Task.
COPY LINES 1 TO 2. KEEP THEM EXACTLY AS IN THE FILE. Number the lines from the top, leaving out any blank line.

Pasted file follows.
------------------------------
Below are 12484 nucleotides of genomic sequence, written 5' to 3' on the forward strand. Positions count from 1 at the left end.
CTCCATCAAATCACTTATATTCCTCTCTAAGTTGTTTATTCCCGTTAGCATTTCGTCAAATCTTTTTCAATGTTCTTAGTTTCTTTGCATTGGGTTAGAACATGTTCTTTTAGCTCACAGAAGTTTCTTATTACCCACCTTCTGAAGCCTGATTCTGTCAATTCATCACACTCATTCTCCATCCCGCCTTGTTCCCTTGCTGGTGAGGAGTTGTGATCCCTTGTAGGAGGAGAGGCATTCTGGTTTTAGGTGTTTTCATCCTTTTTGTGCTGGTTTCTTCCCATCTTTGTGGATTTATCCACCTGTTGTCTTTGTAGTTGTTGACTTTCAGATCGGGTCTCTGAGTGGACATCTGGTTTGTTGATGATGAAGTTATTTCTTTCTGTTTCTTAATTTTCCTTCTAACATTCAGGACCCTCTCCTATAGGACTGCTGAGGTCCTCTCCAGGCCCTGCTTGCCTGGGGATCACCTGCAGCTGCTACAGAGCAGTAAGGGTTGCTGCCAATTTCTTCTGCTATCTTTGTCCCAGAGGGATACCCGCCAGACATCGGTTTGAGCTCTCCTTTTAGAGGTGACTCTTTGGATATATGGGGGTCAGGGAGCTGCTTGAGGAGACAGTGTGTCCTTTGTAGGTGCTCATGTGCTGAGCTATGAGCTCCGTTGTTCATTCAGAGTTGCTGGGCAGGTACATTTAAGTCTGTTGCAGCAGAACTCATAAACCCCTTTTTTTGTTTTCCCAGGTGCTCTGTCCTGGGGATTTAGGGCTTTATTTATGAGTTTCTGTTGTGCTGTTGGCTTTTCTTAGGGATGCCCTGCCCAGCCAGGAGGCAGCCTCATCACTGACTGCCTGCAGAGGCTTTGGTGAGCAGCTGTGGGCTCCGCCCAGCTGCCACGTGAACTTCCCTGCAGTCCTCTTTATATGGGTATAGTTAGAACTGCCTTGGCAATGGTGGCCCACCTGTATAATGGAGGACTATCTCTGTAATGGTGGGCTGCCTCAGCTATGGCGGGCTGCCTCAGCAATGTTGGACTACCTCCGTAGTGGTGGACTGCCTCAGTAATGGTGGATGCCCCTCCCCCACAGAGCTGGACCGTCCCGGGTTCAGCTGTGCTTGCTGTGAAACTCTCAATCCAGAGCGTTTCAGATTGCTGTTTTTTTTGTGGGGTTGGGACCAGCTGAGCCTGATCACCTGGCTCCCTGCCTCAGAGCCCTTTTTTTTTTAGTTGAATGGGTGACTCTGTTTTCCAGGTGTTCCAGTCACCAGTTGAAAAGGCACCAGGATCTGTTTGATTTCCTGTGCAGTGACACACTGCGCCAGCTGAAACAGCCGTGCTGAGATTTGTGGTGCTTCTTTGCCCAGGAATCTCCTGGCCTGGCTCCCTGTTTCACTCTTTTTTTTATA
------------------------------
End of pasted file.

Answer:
Below are 12484 nucleotides of genomic sequence, written 5' to 3' on the forward strand. Positions count from 1 at the left end.
CTCCATCAAATCACTTATATTCCTCTCTAAGTTGTTTATTCCCGTTAGCATTTCGTCAAATCTTTTTCAATGTTCTTAGTTTCTTTGCATTGGGTTAGAACATGTTCTTTTAGCTCACAGAAGTTTCTTATTACCCACCTTCTGAAGCCTGATTCTGTCAATTCATCACACTCATTCTCCATCCCGCCTTGTTCCCTTGCTGGTGAGGAGTTGTGATCCCTTGTAGGAGGAGAGGCATTCTGGTTTTAGGTGTTTTCATCCTTTTTGTGCTGGTTTCTTCCCATCTTTGTGGATTTATCCACCTGTTGTCTTTGTAGTTGTTGACTTTCAGATCGGGTCTCTGAGTGGACATCTGGTTTGTTGATGATGAAGTTATTTCTTTCTGTTTCTTAATTTTCCTTCTAACATTCAGGACCCTCTCCTATAGGACTGCTGAGGTCCTCTCCAGGCCCTGCTTGCCTGGGGATCACCTGCAGCTGCTACAGAGCAGTAAGGGTTGCTGCCAATTTCTTCTGCTATCTTTGTCCCAGAGGGATACCCGCCAGACATCGGTTTGAGCTCTCCTTTTAGAGGTGACTCTTTGGATATATGGGGGTCAGGGAGCTGCTTGAGGAGACAGTGTGTCCTTTGTAGGTGCTCATGTGCTGAGCTATGAGCTCCGTTGTTCATTCAGAGTTGCTGGGCAGGTACATTTAAGTCTGTTGCAGCAGAACTCATAAACCCCTTTTTTTGTTTTCCCAGGTGCTCTGTCCTGGGGATTTAGGGCTTTATTTATGAGTTTCTGTTGTGCTGTTGGCTTTTCTTAGGGATGCCCTGCCCAGCCAGGAGGCAGCCTCATCACTGACTGCCTGCAGAGGCTTTGGTGAGCAGCTGTGGGCTCCGCCCAGCTGCCACGTGAACTTCCCTGCAGTCCTCTTTATATGGGTATAGTTAGAACTGCCTTGGCAATGGTGGCCCACCTGTATAATGGAGGACTATCTCTGTAATGGTGGGCTGCCTCAGCTATGGCGGGCTGCCTCAGCAATGTTGGACTACCTCCGTAGTGGTGGACTGCCTCAGTAATGGTGGATGCCCCTCCCCCACAGAGCTGGACCGTCCCGGGTTCAGCTGTGCTTGCTGTGAAACTCTCAATCCAGAGCGTTTCAGATTGCTGTTTTTTTTGTGGGGTTGGGACCAGCTGAGCCTGATCACCTGGCTCCCTGCCTCAGAGCCCTTTTTTTTTTAGTTGAATGGGTGACTCTGTTTTCCAGGTGTTCCAGTCACCAGTTGAAAAGGCACCAGGATCTGTTTGATTTCCTGTGCAGTGACACACTGCGCCAGCTGAAACAGCCGTGCTGAGATTTGTGGTGCTTCTTTGCCCAGGAATCTCCTGGCCTGGCTCCCTGTTTCACTCTTTTTTTTATA